North Carolina Department of Correction news release

Friends and coworkers gather at retirement luncheon for Mack Jarvis

SEPTEMBER 18, 1998

RESEARCH TRIANGLE PARK - State Correction Secretary Mack Jarvis was congratulated by Gov. Jim Hunt and a chorus of more than 500 well wishers who gathered for his third attempt to retire from the North Carolina Department of Correction.

"Making it to the top takes a lot of hard work. It takes the right attitude, it takes co-workers who believe in you," said Gov. Hunt. "And surely nobody in the history of the Department of Corrections is ever had more friends and more respect in this department and earned it than Mack. That kind of leadership is hard to come by and its made him one of the top leaders in state government."

In praising him for his service, Gov. Hunt presented Jarvis with the state’s highest civilian honor, the Order of the Long Leaf Pine.

"It is with great reluctance that we send this mountain man back to the mountains. Rising from a correctional officer to the secretary of the department takes pure dedication and a love of the profession. Mack, you have touched the lives of so many, many people. Those people who have been corrected, those people who have been protected and those who people who have worked with you. I want to thank you personally for your exemplary service to NC."

Assistant Correction Secretary Lynn Phillips pointed out that Jarvis shares initials with another famous North Carolinian who is considering retirement. "Just as the Chicago Bulls won’t be the same without Michael Jordan," said Phillips. "The Department of Correction won’t be the same without Mack Jarvis."

Jarvis has served as the department’s secretary for the last two years, deputy secretary from 1993 to 1997 and a leader in the agency for the last five decades.

Jarvis began his career in the N.C. Department of Correction in 1959 at Caldwell Correctional Center in Hudson. During his 35-year career, Jarvis held numerous jobs in the department, including superintendent of Avery, Watauga, Stokes, Western and Piedmont correctional centers. He was a program director for the Western Area Office before becoming Area Administrator in 1977.

During the past seven years, Jarvis has helped to transform an agency that was in need of help and failing to meet public expectations. Jarvis helped to rebuild and reorganize the agency into a national model. During this time, the prison population rose from 20,000 at the end of 1992 to 32,000 today. Paroles deceased from a high of 26,784 in 1993 to 9,328 in 1997. An important measure of success was that U.S. District Judge Earl Britt issued a court order February 20, ending 12 years of federal court jurisdiction over state prisons.

During his tenure, Jarvis has broken ground and cut ribbons helping to open a number of new state of the art prisons including the close security Pasquotank Correctional Institution and Polk Youth Institution; medium security Craven Correctional Institution, Hyde Correctional Center and Warren Correctional Institution; and minimum security Dan River Prison Work Farm and North Piedmont Correctional Center for Women.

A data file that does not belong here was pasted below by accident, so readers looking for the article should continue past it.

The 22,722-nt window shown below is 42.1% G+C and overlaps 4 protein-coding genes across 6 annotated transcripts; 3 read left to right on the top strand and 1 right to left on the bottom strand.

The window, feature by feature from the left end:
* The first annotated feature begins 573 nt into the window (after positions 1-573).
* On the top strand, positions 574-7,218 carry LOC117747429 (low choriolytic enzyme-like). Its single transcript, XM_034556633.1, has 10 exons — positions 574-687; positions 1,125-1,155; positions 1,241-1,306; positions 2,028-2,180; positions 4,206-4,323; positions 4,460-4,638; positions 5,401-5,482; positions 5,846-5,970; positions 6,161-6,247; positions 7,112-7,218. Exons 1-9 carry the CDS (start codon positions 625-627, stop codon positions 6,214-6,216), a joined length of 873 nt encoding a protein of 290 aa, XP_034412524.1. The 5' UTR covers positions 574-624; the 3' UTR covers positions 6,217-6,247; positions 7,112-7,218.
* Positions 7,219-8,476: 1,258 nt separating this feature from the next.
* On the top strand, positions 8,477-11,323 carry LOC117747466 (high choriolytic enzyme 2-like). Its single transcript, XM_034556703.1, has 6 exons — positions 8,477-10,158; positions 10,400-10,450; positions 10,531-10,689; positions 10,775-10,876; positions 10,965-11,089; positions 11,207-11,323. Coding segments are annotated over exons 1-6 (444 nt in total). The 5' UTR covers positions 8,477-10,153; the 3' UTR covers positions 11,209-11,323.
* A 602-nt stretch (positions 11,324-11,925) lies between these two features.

Under Jarvis’s leadership the department has increased the number of prisoners working to 21,000 a day. Many take part in the new community work program that puts minimum security prisoners to work for local government and public agencies. The department has doubled the number of drug and alcohol recovery treatment spaces and created new alcohol and chemical dependency programs. He also oversaw the creation of a new ethics for inmates program.

Jarvis has also worked to strengthen the state’s probation programs building new ties between probation officers, law enforcement and community leaders. There are more probation officers who are better prepared to closely control offenders while closely working with police and community programs to keep offenders in compliance.

Jarvis has also worked tirelessly as an advocate of Gov. Hunt’s agenda. He has traveled the state visiting child care facilities and speaking to civic clubs. He helped people to understand the importance and benefits of initiatives including Smart Start child development programs, safer classrooms and higher pay and increased accountability for teachers.

The luncheon gathering that honored Jarvis today marks his third attempt to retire. He had retired in 1989, but returned at Gov. Hunt’s request to serve as Deputy Secretary of Correction. He had filed for retirement at the end of 1996, but returned when Gov. Hunt asked him to serve as Correction Secretary.

Jarvis was joined at the luncheon by co-workers, friends and family. His wife, son, daughter, sister, their spouses and children took part.


Secretary Mack Jarvis receives applause during his
retirement luncheon.

Gov. Hunt

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Sec. Jarvis

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Secretary Jarvis talks with his grandchildren, family and
friends after the luncheon.

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